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Toyota settles lawsuit with the US, will retrofit school buses with emission controls

8 March 2003

The US Department of Justice and the Environmental Protection Agency (EPA) finalized a settlement of the government’s lawsuit against Toyota Motor Corporation for Clean Air Act violations involving 2.2 million vehicles manufactured between 1996 and 1998. The lawsuit, filed in July 1999, charged Toyota failed to disclose limitations in the operation of the on-board diagnostic system, which would not signal drivers to a problem in the evaporative emission control systems by lighting their dashboard light.

The EPA believed that only a small number of affected vehicles are expected to have any problem in the evaporative emissions system at this time, which is why the government did not consider a recall in this case. Under the settlement Toyota will extend the evaporative emission control system warranty on affected vehicles from the current two years or 24,000 miles to 14 years or 150,000 miles. In addition, Toyota will accelerate its compliance with EPA’s new “near-zero” evaporative emissions regulation by approximately one year, and pay a $500,000 civil penalty.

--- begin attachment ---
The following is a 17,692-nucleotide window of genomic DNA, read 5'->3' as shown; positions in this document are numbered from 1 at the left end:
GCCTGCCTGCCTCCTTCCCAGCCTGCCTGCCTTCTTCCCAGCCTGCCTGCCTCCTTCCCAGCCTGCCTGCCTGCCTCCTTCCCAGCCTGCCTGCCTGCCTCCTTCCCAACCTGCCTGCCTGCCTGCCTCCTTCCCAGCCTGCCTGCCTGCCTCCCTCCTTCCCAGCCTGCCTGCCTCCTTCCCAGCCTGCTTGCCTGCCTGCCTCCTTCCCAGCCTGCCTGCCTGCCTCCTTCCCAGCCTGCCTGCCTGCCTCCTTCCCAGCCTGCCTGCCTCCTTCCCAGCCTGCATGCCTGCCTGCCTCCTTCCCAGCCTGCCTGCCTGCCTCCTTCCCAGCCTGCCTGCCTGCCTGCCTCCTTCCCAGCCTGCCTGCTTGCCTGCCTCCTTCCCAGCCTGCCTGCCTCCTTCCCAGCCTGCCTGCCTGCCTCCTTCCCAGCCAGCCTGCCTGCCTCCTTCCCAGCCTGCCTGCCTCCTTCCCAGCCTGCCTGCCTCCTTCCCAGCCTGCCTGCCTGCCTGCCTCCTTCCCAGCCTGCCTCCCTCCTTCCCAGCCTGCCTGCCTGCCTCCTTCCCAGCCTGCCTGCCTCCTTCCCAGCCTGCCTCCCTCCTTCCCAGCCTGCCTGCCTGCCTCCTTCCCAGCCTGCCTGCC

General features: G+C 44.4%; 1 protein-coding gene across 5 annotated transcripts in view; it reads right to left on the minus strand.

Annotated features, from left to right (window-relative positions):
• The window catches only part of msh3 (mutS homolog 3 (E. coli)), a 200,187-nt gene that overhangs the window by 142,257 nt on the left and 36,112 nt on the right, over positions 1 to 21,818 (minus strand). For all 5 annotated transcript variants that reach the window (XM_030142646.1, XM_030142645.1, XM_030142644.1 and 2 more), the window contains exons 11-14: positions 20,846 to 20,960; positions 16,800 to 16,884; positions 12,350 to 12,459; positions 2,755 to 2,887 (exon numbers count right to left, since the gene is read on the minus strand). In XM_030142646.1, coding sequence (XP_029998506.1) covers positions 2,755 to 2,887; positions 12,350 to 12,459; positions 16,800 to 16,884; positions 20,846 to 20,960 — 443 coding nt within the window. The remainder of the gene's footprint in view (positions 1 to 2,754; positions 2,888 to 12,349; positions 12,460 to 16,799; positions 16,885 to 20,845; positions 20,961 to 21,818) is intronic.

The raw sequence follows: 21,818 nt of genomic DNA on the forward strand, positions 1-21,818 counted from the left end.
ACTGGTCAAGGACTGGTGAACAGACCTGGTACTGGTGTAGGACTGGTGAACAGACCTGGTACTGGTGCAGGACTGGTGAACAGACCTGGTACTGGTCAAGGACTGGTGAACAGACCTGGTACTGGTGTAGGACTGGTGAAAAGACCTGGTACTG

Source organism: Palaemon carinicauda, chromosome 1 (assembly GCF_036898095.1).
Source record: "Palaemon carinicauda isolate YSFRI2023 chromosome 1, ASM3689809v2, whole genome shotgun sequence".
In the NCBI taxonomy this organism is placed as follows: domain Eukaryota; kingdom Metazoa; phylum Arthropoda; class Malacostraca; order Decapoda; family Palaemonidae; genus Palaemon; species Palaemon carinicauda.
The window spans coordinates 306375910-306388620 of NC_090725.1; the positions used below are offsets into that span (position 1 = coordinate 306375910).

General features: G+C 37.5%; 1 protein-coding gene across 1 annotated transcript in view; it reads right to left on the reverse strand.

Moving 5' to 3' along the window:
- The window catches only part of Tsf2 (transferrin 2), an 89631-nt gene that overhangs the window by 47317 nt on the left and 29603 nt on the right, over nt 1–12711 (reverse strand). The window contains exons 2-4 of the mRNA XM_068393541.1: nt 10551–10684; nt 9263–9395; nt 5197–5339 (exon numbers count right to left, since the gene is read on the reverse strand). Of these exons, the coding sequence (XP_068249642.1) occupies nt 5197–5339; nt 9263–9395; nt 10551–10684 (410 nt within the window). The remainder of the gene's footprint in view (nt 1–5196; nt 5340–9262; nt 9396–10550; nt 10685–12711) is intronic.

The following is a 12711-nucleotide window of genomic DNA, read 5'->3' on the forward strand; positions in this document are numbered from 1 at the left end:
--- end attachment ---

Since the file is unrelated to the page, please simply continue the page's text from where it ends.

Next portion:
An important part of the settlement is a supplemental environmental project, under which Toyota will spend $20 million to retrofit up to 3,000 public diesel fleet vehicles—not manufactured by Toyota—to make them run cleaner. This environmental project requires Toyota to spend $20 million to retrofit up to 3,000 diesel vehicles, including older, high-polluting school buses and municipal buses with pollution control equipment, such as catalytic converters, particulate filters or whole engines. Toyota may also subsidize the purchase of ultra low sulfur fuel for the retrofitted vehicles.

The case, filed in federal District Court in Washington, DC, involves model year 1996 through 1998 vehicles, including some Camry, Avalon, Corolla, Tercel, Paseo, Lexus, Sienna minivans, 4Runner, RAV4, Tacoma and T100 models. The settlement will cost Toyota an estimated $34 million.

Source: US EPA